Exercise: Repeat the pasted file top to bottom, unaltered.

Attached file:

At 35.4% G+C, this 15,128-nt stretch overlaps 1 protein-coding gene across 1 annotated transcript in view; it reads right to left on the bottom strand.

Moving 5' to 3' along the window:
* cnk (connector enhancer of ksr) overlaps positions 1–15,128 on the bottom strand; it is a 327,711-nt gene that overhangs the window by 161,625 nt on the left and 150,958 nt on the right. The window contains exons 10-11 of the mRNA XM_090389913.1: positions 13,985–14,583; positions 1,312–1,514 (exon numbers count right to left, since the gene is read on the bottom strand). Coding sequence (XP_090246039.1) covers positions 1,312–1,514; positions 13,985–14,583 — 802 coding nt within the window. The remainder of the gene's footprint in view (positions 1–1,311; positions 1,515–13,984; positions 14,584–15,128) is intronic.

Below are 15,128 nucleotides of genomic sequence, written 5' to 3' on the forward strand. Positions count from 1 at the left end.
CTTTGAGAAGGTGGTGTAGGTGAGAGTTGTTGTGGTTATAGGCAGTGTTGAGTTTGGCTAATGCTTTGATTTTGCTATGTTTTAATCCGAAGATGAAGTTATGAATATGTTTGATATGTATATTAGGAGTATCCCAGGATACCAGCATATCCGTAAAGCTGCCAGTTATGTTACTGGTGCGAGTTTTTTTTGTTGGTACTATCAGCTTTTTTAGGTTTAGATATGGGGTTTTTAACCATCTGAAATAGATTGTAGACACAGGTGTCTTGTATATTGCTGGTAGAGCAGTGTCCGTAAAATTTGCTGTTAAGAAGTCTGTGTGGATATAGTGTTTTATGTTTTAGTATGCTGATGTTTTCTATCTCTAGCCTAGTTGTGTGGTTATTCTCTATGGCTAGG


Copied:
At 35.4% G+C, this 15,128-nt stretch overlaps 1 protein-coding gene across 1 annotated transcript in view; it reads right to left on the bottom strand.

Moving 5' to 3' along the window:
* cnk (connector enhancer of ksr) overlaps positions 1–15,128 on the bottom strand; it is a 327,711-nt gene that overhangs the window by 161,625 nt on the left and 150,958 nt on the right. The window contains exons 10-11 of the mRNA XM_090389913.1: positions 13,985–14,583; positions 1,312–1,514 (exon numbers count right to left, since the gene is read on the bottom strand). Coding sequence (XP_090246039.1) covers positions 1,312–1,514; positions 13,985–14,583 — 802 coding nt within the window. The remainder of the gene's footprint in view (positions 1–1,311; positions 1,515–13,984; positions 14,584–15,128) is intronic.

Below are 15,128 nucleotides of genomic sequence, written 5' to 3' on the forward strand. Positions count from 1 at the left end.
CTTTGAGAAGGTGGTGTAGGTGAGAGTTGTTGTGGTTATAGGCAGTGTTGAGTTTGGCTAATGCTTTGATTTTGCTATGTTTTAATCCGAAGATGAAGTTATGAATATGTTTGATATGTATATTAGGAGTATCCCAGGATACCAGCATATCCGTAAAGCTGCCAGTTATGTTACTGGTGCGAGTTTTTTTTGTTGGTACTATCAGCTTTTTTAGGTTTAGATATGGGGTTTTTAACCATCTGAAATAGATTGTAGACACAGGTGTCTTGTATATTGCTGGTAGAGCAGTGTCCGTAAAATTTGCTGTTAAGAAGTCTGTGTGGATATAGTGTTTTATGTTTTAGTATGCTGATGTTTTCTATCTCTAGCCTAGTTGTGTGGTTATTCTCTATGGCTAGG